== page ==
Featured Research

from universities, journals, and other organizations

Scientists Discover Stage At Which An Embryonic Cell Is Fated To Become A Stem Cell

Date:
January 11, 2007
Source:
University of Cambridge
Summary:
Cambridge scientists have discovered the stage at which some of the cells of a fertilized mammalian egg are fated to develop into stem cells and why this occurs. The findings of the study, which overturn the long-held belief that cells are the same until the fourth cleavage (division) of the embryo, are reported in the journal Nature.

Cambridge scientists have discovered the stage at which some of the cells of a fertilised mammalian egg are fated to develop into stem cells and why this occurs. The findings of the study, which overturn the long-held belief that cells are the same until the fourth cleavage (division) of the embryo, are reported in the journal Nature.

Related Articles


After fertilisation, the cells of the embryo at first undergo equal, symmetrical divisions and unequal, asymmetrical ones that direct smaller daughter cells towards the inside of the embryo. These become the inner cell mass of stem cells. Previously, it was believed that the mammalian embryo starts its development with identical cells and only as these inside and outside cells form do differences between cells first emerge.

However, research led by Professor Magdelena Zernicka-Goetz, University of Cambridge, has revealed evidence to suggest that differences between the embryonic cells are already apparent at the 4-cell-stage, before the cells become partitioned between the inside or outside of the embryo. And those differences depend on the orientation and order of the very first cleavage divisions of the embryo.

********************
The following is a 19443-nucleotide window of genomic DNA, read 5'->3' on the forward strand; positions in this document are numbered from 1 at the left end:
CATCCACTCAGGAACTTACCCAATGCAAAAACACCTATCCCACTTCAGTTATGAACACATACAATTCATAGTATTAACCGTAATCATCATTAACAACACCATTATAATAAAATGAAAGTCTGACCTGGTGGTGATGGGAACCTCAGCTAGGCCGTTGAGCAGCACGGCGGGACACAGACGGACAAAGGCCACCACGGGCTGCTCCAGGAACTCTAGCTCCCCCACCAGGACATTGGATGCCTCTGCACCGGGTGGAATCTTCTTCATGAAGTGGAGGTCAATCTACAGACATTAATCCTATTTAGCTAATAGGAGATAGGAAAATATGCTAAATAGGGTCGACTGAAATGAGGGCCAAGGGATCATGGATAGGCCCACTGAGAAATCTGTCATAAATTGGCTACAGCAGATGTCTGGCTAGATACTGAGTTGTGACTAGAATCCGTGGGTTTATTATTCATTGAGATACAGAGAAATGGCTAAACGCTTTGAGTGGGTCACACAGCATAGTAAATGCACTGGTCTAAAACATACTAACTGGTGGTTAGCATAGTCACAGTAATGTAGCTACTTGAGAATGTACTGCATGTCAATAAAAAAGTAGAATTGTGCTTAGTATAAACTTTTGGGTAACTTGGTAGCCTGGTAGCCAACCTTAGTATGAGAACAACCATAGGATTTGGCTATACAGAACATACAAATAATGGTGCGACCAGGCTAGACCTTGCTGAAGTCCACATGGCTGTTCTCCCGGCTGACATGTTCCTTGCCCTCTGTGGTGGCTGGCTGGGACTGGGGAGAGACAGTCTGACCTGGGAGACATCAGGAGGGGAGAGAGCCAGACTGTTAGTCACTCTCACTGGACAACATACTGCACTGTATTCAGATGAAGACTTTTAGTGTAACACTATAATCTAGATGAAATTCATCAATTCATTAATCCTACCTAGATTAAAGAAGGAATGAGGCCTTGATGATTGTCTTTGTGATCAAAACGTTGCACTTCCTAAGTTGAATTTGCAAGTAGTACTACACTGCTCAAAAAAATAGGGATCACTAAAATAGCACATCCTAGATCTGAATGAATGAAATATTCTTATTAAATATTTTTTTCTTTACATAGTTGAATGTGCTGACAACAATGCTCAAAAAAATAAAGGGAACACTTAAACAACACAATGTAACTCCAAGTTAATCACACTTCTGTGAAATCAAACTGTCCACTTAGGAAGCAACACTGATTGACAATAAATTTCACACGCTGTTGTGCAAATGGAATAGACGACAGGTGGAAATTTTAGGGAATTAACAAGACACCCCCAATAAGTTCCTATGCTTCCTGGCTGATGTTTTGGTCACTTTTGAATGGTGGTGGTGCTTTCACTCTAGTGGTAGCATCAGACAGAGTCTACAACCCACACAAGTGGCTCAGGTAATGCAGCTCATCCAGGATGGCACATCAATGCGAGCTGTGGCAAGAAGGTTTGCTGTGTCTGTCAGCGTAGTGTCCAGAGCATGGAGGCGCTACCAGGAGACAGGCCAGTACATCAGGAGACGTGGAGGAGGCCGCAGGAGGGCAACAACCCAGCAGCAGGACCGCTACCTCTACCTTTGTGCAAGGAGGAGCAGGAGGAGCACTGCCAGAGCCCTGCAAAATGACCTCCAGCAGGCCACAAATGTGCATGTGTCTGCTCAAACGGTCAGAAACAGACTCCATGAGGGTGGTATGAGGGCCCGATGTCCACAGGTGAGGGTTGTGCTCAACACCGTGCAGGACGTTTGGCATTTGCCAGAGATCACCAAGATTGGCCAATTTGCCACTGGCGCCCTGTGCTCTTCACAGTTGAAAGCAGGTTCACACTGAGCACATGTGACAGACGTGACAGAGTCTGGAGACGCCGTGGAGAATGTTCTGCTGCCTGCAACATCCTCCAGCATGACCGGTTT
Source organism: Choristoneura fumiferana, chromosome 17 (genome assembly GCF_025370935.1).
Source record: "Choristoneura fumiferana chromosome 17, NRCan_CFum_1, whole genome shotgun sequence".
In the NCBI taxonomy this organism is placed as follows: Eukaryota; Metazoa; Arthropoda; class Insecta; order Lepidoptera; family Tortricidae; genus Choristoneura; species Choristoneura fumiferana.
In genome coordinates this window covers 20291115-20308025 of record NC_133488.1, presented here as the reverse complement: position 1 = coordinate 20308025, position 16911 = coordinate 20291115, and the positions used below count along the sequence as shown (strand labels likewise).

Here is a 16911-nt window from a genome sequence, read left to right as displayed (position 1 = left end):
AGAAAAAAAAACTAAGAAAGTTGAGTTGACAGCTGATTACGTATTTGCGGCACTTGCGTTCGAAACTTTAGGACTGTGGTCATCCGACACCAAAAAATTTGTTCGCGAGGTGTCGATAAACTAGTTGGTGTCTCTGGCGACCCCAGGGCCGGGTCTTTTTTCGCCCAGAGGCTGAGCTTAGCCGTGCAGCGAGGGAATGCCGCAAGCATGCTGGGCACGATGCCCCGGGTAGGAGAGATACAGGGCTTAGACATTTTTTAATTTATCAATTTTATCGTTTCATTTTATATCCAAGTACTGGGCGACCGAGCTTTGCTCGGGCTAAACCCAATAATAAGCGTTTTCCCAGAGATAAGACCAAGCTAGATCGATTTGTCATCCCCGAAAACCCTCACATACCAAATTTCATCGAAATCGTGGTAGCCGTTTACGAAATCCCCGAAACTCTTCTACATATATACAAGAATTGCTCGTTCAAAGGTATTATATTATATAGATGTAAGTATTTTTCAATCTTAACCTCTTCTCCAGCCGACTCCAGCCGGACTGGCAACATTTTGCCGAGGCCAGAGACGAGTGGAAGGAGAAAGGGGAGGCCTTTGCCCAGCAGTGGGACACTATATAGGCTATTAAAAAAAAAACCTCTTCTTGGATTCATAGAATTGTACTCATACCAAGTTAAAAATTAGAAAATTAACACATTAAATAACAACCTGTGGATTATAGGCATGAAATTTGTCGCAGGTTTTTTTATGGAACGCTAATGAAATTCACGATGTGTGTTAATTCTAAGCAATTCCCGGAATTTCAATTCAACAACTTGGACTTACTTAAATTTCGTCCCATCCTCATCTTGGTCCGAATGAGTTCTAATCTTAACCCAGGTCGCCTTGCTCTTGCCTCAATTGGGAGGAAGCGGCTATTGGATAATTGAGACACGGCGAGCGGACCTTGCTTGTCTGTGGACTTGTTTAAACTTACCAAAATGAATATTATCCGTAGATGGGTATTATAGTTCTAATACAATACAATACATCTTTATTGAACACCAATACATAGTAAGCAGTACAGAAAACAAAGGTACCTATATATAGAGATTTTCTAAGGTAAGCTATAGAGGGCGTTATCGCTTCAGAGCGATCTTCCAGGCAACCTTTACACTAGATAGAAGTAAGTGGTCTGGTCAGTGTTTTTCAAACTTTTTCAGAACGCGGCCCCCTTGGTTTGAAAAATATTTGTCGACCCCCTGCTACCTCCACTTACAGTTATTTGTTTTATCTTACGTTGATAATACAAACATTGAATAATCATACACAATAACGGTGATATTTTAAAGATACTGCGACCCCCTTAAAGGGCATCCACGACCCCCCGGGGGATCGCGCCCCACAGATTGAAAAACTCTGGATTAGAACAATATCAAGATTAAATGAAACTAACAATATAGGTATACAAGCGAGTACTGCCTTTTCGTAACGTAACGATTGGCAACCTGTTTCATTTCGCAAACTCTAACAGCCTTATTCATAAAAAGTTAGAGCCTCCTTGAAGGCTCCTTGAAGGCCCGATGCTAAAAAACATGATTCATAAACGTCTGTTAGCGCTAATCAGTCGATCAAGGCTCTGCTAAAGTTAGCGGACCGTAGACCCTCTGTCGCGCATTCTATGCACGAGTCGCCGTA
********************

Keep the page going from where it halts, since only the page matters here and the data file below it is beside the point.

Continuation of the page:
Professor Zernicka-Goetz said, "Our findings were surprising since they showed that cells of the mammalian embryo first start to differ from each other much earlier in development than previously supposed but also they give us a real clue on how to manipulate embryonic cells so that they will develop with the properties of the natural stem cells of the embryo."

The study also found cell fate and transcription activity is determined by the level of a methylated form of histone H3, one of the basic proteins around which DNA is packaged and which when modified in this way affects gene expression. They found that the higher the levels of this modified form of histone H3, the more predisposed the mammalian embryonic cells were to develop the qualities of inner embryonic cells, a population that have stem-cell-like properties. Thus, their results show that manipulating epigenetic information in this protein in early mouse embryos can influence cell fate determination.


Story Source:

The above story is based on materials provided by University of Cambridge. Note: Materials may be edited for content and length.


Cite This Page:

University of Cambridge. "Scientists Discover Stage At Which An Embryonic Cell Is Fated To Become A Stem Cell." ScienceDaily. ScienceDaily, 11 January 2007. <www.sciencedaily.com/releases/2007/01/070110181217.htm>.
University of Cambridge. (2007, January 11). Scientists Discover Stage At Which An Embryonic Cell Is Fated To Become A Stem Cell. ScienceDaily. Retrieved April 1, 2015 from www.sciencedaily.com/releases/2007/01/070110181217.htm